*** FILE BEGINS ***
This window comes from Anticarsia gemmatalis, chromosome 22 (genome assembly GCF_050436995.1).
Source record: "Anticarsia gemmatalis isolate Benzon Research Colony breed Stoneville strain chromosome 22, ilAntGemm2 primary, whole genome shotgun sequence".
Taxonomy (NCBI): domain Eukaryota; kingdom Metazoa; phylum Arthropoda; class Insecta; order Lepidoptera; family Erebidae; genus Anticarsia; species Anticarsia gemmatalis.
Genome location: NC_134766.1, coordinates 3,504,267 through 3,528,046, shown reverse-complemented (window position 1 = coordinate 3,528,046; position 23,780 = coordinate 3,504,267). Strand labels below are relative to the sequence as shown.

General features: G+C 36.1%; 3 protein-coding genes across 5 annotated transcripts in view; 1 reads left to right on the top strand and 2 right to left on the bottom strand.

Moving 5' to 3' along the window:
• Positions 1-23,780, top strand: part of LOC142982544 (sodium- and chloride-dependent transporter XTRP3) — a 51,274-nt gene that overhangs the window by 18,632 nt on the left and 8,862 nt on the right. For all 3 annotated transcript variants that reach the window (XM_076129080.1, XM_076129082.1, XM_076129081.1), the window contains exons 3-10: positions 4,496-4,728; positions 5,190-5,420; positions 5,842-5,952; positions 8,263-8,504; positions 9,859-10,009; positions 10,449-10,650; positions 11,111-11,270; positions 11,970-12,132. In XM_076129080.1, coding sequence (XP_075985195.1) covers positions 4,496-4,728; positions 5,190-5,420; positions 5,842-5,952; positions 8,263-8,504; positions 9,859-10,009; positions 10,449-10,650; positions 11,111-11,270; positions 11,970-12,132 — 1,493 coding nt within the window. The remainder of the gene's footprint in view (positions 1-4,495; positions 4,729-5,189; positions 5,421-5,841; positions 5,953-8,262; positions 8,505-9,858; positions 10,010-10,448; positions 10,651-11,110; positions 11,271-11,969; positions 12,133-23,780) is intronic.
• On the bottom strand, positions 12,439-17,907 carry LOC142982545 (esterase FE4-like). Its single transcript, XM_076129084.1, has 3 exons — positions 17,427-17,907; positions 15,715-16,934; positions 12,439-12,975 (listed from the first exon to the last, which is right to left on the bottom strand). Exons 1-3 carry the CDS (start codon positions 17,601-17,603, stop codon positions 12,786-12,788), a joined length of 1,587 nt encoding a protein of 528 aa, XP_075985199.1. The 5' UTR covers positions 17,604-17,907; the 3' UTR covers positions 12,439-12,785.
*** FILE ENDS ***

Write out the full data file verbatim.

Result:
This window comes from Anticarsia gemmatalis, chromosome 22 (genome assembly GCF_050436995.1).
Source record: "Anticarsia gemmatalis isolate Benzon Research Colony breed Stoneville strain chromosome 22, ilAntGemm2 primary, whole genome shotgun sequence".
Taxonomy (NCBI): domain Eukaryota; kingdom Metazoa; phylum Arthropoda; class Insecta; order Lepidoptera; family Erebidae; genus Anticarsia; species Anticarsia gemmatalis.
Genome location: NC_134766.1, coordinates 3,504,267 through 3,528,046, shown reverse-complemented (window position 1 = coordinate 3,528,046; position 23,780 = coordinate 3,504,267). Strand labels below are relative to the sequence as shown.

General features: G+C 36.1%; 3 protein-coding genes across 5 annotated transcripts in view; 1 reads left to right on the top strand and 2 right to left on the bottom strand.

Moving 5' to 3' along the window:
• Positions 1-23,780, top strand: part of LOC142982544 (sodium- and chloride-dependent transporter XTRP3) — a 51,274-nt gene that overhangs the window by 18,632 nt on the left and 8,862 nt on the right. For all 3 annotated transcript variants that reach the window (XM_076129080.1, XM_076129082.1, XM_076129081.1), the window contains exons 3-10: positions 4,496-4,728; positions 5,190-5,420; positions 5,842-5,952; positions 8,263-8,504; positions 9,859-10,009; positions 10,449-10,650; positions 11,111-11,270; positions 11,970-12,132. In XM_076129080.1, coding sequence (XP_075985195.1) covers positions 4,496-4,728; positions 5,190-5,420; positions 5,842-5,952; positions 8,263-8,504; positions 9,859-10,009; positions 10,449-10,650; positions 11,111-11,270; positions 11,970-12,132 — 1,493 coding nt within the window. The remainder of the gene's footprint in view (positions 1-4,495; positions 4,729-5,189; positions 5,421-5,841; positions 5,953-8,262; positions 8,505-9,858; positions 10,010-10,448; positions 10,651-11,110; positions 11,271-11,969; positions 12,133-23,780) is intronic.
• On the bottom strand, positions 12,439-17,907 carry LOC142982545 (esterase FE4-like). Its single transcript, XM_076129084.1, has 3 exons — positions 17,427-17,907; positions 15,715-16,934; positions 12,439-12,975 (listed from the first exon to the last, which is right to left on the bottom strand). Exons 1-3 carry the CDS (start codon positions 17,601-17,603, stop codon positions 12,786-12,788), a joined length of 1,587 nt encoding a protein of 528 aa, XP_075985199.1. The 5' UTR covers positions 17,604-17,907; the 3' UTR covers positions 12,439-12,785.